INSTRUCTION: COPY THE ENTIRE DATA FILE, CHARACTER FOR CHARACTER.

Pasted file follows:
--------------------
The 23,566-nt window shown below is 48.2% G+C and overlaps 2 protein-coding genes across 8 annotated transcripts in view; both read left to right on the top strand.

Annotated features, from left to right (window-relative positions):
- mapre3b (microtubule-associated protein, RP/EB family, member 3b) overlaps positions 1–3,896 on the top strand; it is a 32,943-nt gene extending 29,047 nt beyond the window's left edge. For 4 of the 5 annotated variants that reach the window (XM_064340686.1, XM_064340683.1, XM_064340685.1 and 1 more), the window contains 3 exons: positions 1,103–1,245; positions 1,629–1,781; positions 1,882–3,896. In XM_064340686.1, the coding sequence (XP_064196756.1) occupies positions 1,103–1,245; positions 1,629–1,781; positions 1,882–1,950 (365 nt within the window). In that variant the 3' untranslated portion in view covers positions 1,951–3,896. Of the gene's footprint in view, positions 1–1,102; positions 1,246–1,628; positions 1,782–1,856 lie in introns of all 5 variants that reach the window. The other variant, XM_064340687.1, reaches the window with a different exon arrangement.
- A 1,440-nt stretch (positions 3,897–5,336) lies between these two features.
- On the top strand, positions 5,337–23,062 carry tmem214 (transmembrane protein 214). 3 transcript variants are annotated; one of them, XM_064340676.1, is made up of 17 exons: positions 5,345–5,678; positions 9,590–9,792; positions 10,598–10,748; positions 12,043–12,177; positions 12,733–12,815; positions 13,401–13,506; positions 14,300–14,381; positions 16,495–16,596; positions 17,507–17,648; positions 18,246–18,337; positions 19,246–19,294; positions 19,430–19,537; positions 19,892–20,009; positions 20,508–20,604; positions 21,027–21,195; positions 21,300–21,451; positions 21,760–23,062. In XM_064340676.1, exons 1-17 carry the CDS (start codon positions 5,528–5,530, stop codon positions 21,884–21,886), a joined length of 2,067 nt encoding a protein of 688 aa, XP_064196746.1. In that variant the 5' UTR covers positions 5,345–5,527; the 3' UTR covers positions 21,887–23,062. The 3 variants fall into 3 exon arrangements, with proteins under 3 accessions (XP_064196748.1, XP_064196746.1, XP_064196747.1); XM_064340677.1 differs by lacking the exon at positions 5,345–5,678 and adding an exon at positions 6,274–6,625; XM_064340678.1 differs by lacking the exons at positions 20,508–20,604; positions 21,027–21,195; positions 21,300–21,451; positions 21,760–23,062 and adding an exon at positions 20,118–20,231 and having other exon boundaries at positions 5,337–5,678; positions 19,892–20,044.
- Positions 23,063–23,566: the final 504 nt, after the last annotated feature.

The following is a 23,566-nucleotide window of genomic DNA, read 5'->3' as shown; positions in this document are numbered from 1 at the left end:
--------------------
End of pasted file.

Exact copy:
The 23,566-nt window shown below is 48.2% G+C and overlaps 2 protein-coding genes across 8 annotated transcripts in view; both read left to right on the top strand.

Annotated features, from left to right (window-relative positions):
- mapre3b (microtubule-associated protein, RP/EB family, member 3b) overlaps positions 1–3,896 on the top strand; it is a 32,943-nt gene extending 29,047 nt beyond the window's left edge. For 4 of the 5 annotated variants that reach the window (XM_064340686.1, XM_064340683.1, XM_064340685.1 and 1 more), the window contains 3 exons: positions 1,103–1,245; positions 1,629–1,781; positions 1,882–3,896. In XM_064340686.1, the coding sequence (XP_064196756.1) occupies positions 1,103–1,245; positions 1,629–1,781; positions 1,882–1,950 (365 nt within the window). In that variant the 3' untranslated portion in view covers positions 1,951–3,896. Of the gene's footprint in view, positions 1–1,102; positions 1,246–1,628; positions 1,782–1,856 lie in introns of all 5 variants that reach the window. The other variant, XM_064340687.1, reaches the window with a different exon arrangement.
- A 1,440-nt stretch (positions 3,897–5,336) lies between these two features.
- On the top strand, positions 5,337–23,062 carry tmem214 (transmembrane protein 214). 3 transcript variants are annotated; one of them, XM_064340676.1, is made up of 17 exons: positions 5,345–5,678; positions 9,590–9,792; positions 10,598–10,748; positions 12,043–12,177; positions 12,733–12,815; positions 13,401–13,506; positions 14,300–14,381; positions 16,495–16,596; positions 17,507–17,648; positions 18,246–18,337; positions 19,246–19,294; positions 19,430–19,537; positions 19,892–20,009; positions 20,508–20,604; positions 21,027–21,195; positions 21,300–21,451; positions 21,760–23,062. In XM_064340676.1, exons 1-17 carry the CDS (start codon positions 5,528–5,530, stop codon positions 21,884–21,886), a joined length of 2,067 nt encoding a protein of 688 aa, XP_064196746.1. In that variant the 5' UTR covers positions 5,345–5,527; the 3' UTR covers positions 21,887–23,062. The 3 variants fall into 3 exon arrangements, with proteins under 3 accessions (XP_064196748.1, XP_064196746.1, XP_064196747.1); XM_064340677.1 differs by lacking the exon at positions 5,345–5,678 and adding an exon at positions 6,274–6,625; XM_064340678.1 differs by lacking the exons at positions 20,508–20,604; positions 21,027–21,195; positions 21,300–21,451; positions 21,760–23,062 and adding an exon at positions 20,118–20,231 and having other exon boundaries at positions 5,337–5,678; positions 19,892–20,044.
- Positions 23,063–23,566: the final 504 nt, after the last annotated feature.

The following is a 23,566-nucleotide window of genomic DNA, read 5'->3' as shown; positions in this document are numbered from 1 at the left end: